"Pre-Launch Startup Raises $41 Million For Mobile Photo-Sharing App." That almost sounds like something straight out of "The Onion." But truth can be stranger than satire. By now you may have already noticed the online ruckus around Silicon Valley startup Color raising $41 million in initial funding to back its iPhone and Android app of the same name.
Even by the standards of today's overheated investment environment around anything to do with social networking, mobile or some combination thereof, it's an eye-popping figure. Consider that Rovio earlier this month landed just $1 million more than Color after creating the biggest app sensation to date in "Angry Birds." Or that "The Daily," News Corp's vaunted iPad app to save the newspaper, was built with a mere $30 million.
Forget all that. The huge first-round financing lavished on Color is way more than the $25 million one of the company's investors, Sequoia Capital, put into Google, with Kleiner Perkins Caufield & Buyers, back in 1999, the height of the dot-com boom (even allowing for inflation). A legendary Silicon Valley venture firm, Sequoia has also backed the likes of Apple, Cisco Systems and Yahoo.
"Just as the iPhone changed everything about mobile phones, so Color will transform the way people communicate with each other," said Doug Leone, Partner, Sequoia Capital, in a statement announcing the investment and the app's launch. That's setting the bar a bit high for an app that lets people create mobile photo albums around events and places, isn't it?
With the app just rolling out, it looks like Sequoia and other investors, including Bain Capital Ventures, are betting as much on the founders as anything. In chief executive Bill Nguyen (founder of music service Lala, the music service bought by Apple in 2009), president Peter Pham, formerly CEO of BillShrink, and chief product officer DJ Patil, previously chief scientist at LinkedIn, Color has plenty of entrepreneurial pedigree. A high-tech All-Star team, as VentureBeat put it.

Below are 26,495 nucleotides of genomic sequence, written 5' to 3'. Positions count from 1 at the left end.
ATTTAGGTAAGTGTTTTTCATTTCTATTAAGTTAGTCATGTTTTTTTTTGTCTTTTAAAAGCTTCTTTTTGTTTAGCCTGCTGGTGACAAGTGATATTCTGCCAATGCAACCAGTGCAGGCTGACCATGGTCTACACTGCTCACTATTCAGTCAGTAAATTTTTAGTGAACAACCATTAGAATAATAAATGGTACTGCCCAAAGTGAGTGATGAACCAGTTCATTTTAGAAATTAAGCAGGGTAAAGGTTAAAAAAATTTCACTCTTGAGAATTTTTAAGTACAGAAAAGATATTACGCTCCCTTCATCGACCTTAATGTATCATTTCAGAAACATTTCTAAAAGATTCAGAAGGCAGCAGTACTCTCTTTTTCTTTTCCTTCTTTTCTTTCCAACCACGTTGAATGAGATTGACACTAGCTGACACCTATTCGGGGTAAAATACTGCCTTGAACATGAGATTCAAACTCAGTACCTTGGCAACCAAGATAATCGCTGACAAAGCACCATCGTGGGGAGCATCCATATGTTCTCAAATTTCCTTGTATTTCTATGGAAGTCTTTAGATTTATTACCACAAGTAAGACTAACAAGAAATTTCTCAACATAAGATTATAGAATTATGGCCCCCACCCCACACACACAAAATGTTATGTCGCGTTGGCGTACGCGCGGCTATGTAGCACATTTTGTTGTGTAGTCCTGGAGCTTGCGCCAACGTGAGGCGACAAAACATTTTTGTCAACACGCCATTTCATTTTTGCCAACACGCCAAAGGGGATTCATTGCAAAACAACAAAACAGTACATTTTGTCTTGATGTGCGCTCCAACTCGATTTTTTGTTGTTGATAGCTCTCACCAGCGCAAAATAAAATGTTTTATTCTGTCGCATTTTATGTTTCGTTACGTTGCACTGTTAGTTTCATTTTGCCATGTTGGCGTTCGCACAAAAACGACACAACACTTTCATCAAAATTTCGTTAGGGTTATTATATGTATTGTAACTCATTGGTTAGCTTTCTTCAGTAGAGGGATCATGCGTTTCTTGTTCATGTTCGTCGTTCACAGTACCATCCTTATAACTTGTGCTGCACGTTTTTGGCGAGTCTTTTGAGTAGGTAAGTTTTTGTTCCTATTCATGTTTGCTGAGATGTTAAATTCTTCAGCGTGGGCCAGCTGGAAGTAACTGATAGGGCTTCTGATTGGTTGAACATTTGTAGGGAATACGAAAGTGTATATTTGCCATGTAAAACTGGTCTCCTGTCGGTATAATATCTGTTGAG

So the equation goes something like: proven, talented founders + hot social mobile space = big payoff. Fair enough. But the extraordinary amount Color raised even before releasing its product -- and the ensuing media and investor community freak-out -- has already become a big part of the company's story, coloring (ahem) how the app itself is viewed. As Business Insider noted, early reviews of the Color are already referencing the $41 million investment in slamming it (for example, "I agree they need another 41 million to get it to work").
Based on just 183 ratings so far, the Color app had received a rating of two out of five stars. Not an encouraging start, but let's give it more time for more people to test it and begin building up the shared collections of photos to get a better sense of how users are responding. The problem is, Color is the app equivalent of a hotshot baseball or basketball prospect who gets a huge contract, lands on the cover of Sports Illustrated, and is expected to live up to the hype from the get-go. Fans are apt to be less forgiving of a rough start.
But with a jaw-dropping upfront investment and big media push behind Color, it looks like everyone involved knew what they were getting into. Oh, what about a business model? TBA. Nguyen told USA Today the company hopes to sell local advertising around the photo and video content on the free Color app. Venue-sponsored photo albums? Personalized ads based on where you've shared photos on Color? Hey, don't worry, they'll figure it out, right?
This isn't about strong business propositions. Besides the speed with which popular apps can go viral, the big money flowing into the space is being driven by the prospect of a rejuvenated IPO market, with the likes of Facebook, Zynga and LinkedIn waiting in the wings. VentureBlog at the end of 2010 predicted 2011 will be the year "tech IPOs came roaring back." That helps explain Facebook's estimated $75 billion valuation -- and Color's $41 million stake just for showing up.